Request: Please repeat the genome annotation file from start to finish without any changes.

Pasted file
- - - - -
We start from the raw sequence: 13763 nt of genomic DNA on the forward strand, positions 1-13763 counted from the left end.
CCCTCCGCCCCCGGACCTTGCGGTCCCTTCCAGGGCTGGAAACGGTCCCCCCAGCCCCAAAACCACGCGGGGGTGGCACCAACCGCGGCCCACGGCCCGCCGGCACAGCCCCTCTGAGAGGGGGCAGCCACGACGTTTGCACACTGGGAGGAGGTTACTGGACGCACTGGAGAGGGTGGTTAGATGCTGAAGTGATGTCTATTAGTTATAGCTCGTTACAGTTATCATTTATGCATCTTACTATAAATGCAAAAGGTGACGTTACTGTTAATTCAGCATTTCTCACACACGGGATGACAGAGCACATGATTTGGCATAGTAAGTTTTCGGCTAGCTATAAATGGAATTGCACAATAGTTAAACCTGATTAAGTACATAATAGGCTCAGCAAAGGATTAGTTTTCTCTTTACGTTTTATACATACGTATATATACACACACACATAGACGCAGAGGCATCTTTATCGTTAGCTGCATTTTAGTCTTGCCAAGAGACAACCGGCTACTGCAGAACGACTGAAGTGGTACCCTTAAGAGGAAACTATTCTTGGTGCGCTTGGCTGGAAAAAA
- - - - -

We start from the raw sequence: 13763 nt of genomic DNA on the forward strand, positions 1-13763 counted from the left end.
CCCTCCGCCCCCGGACCTTGCGGTCCCTTCCAGGGCTGGAAACGGTCCCCCCAGCCCCAAAACCACGCGGGGGTGGCACCAACCGCGGCCCACGGCCCGCCGGCACAGCCCCTCTGAGAGGGGGCAGCCACGACGTTTGCACACTGGGAGGAGGTTACTGGACGCACTGGAGAGGGTGGTTAGATGCTGAAGTGATGTCTATTAGTTATAGCTCGTTACAGTTATCATTTATGCATCTTACTATAAATGCAAAAGGTGACGTTACTGTTAATTCAGCATTTCTCACACACGGGATGACAGAGCACATGATTTGGCATAGTAAGTTTTCGGCTAGCTATAAATGGAATTGCACAATAGTTAAACCTGATTAAGTACATAATAGGCTCAGCAAAGGATTAGTTTTCTCTTTACGTTTTATACATACGTATATATACACACACACATAGACGCAGAGGCATCTTTATCGTTAGCTGCATTTTAGTCTTGCCAAGAGACAACCGGCTACTGCAGAACGACTGAAGTGGTACCCTTAAGAGGAAACTATTCTTGGTGCGCTTGGCTGGAAAAAA